Treatments

The Promise Of A Pain Free Delivery For The Needle-Phobic

Microneedle patch i i

The spikes on this vaccine patch are only 650 microns. Jeong Woo Lee, Georgia Institute of Technology hide caption

itoggle caption Jeong Woo Lee, Georgia Institute of Technology
Microneedle patch

The spikes on this vaccine patch are only 650 microns.

Jeong Woo Lee, Georgia Institute of Technology

If you dread the thought of getting jabbed in the arm every time you need a shot, or holding down a screaming kid who needs one, a new vaccine patch might be just what the doctor will order someday.

Now before you get too excited, the patch hasn’t been used in humans, and probably won’t be for a few years, but it could help conquer needle-phobias and make it cheaper and easier to vaccinate people.

Researchers at Emory University and engineers at the Georgia Institute of Technology successfully immunized mice using a patch made up of 100 “microneedles” containing a freeze dried version of the flu vaccine that dissolves into the skin together with the needles in just a few minutes.

The microneedles are just barely visible on the underside of the patch, and they don't hurt, says Mark Prausnitz, a chemical engineer who worked on the project.

The results were published in Nature Medicine.

In the long run, the mice vaccinated with the patch were better able to clear the flu virus from their bodies than the mice that got the needle.

Prausnitz explains that immune cells in our skin react differently upon meeting a pathogen compared to immune cells in our muscle.  Our bodies expect to encounter pathogens for the first time on our surfaces — places like the skin, nose and digestive tract.  That's why a microneedle patch that delivers a vaccine directly to the skin may work better than an injection.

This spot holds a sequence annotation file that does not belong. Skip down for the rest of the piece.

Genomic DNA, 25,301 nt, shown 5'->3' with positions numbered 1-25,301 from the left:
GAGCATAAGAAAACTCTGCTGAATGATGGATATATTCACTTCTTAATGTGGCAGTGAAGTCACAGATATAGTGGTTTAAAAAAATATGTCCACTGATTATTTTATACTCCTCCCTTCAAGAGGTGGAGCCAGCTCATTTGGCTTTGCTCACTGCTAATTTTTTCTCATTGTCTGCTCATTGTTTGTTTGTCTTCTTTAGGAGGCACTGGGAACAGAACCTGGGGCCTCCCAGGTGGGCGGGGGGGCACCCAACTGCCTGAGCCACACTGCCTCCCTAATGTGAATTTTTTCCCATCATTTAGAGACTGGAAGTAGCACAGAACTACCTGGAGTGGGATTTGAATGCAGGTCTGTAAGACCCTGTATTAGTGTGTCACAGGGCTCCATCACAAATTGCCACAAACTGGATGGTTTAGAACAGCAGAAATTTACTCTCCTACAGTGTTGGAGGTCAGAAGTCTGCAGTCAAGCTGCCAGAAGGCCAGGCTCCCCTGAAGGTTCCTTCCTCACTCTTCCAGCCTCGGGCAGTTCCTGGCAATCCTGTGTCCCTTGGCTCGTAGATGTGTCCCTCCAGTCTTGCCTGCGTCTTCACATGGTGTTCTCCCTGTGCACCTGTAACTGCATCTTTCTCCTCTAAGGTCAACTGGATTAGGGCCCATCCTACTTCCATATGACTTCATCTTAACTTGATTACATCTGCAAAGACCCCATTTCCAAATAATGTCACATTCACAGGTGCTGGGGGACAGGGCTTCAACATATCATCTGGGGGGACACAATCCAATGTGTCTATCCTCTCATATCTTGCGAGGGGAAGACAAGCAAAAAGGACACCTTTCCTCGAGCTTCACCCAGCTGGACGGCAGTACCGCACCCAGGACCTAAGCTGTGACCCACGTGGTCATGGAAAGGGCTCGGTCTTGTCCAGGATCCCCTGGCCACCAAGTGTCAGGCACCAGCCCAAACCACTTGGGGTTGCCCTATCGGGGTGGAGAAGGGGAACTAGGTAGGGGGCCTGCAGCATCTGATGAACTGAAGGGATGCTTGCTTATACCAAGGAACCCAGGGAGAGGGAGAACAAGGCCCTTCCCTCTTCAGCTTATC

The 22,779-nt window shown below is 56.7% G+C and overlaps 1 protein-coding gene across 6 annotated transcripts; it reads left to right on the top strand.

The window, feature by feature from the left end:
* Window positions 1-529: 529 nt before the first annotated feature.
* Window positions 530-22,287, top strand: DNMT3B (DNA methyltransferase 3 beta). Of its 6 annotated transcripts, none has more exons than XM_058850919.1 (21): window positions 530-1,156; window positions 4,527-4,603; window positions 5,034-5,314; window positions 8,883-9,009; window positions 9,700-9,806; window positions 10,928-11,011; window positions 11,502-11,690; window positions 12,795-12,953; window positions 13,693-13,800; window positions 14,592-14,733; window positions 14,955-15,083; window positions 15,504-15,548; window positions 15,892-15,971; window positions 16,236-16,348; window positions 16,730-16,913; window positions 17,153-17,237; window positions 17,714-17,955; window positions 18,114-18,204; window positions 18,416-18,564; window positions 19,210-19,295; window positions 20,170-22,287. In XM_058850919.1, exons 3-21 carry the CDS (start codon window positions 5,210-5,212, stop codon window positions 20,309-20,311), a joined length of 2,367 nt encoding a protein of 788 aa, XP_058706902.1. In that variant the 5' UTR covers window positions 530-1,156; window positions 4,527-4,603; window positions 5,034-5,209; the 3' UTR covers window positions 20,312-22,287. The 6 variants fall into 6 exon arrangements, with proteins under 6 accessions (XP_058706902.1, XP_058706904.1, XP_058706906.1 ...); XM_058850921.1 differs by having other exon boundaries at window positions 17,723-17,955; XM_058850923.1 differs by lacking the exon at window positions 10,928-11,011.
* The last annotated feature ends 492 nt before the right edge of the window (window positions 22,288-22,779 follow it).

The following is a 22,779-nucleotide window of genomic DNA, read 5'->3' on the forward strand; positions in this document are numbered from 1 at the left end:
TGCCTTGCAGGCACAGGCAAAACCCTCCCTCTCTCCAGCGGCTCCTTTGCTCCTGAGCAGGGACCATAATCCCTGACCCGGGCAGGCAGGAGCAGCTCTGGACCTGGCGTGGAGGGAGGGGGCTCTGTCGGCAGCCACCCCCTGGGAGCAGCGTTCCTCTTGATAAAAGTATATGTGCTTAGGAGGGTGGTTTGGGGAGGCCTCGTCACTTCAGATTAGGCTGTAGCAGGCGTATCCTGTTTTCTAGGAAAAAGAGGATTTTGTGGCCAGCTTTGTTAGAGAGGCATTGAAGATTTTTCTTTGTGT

The invention still has a ways to go before it can be used in people. But Bruce Weniger, a researcher in the Influenza Division at the CDC, thinks that the idea holds promise for the developing world.

A patch that's easy to dispose of and takes up little space could help global efforts to eradicate diseases like polio, especially if a smaller dose of the vaccine can be used through the patch method, Weniger told Shots.

Prausnitz says it'd be much easier if people could either vaccinate themselves or have someone less skilled vaccinate them instead of requiring a doctor or nurse. If the patches are one day approved by the FDA, Prausnitz envisions people ordering patches through the mail or at their local pharmacies.

"The technology is ready to take the next step into humans," says Prausnitz. "Our main barrier is getting funding."

Comments

 

Please keep your community civil. All comments must follow the NPR.org Community rules and terms of use, and will be moderated prior to posting. NPR reserves the right to use the comments we receive, in whole or in part, and to use the commenter's name and location, in any medium. See also the Terms of Use, Privacy Policy and Community FAQ.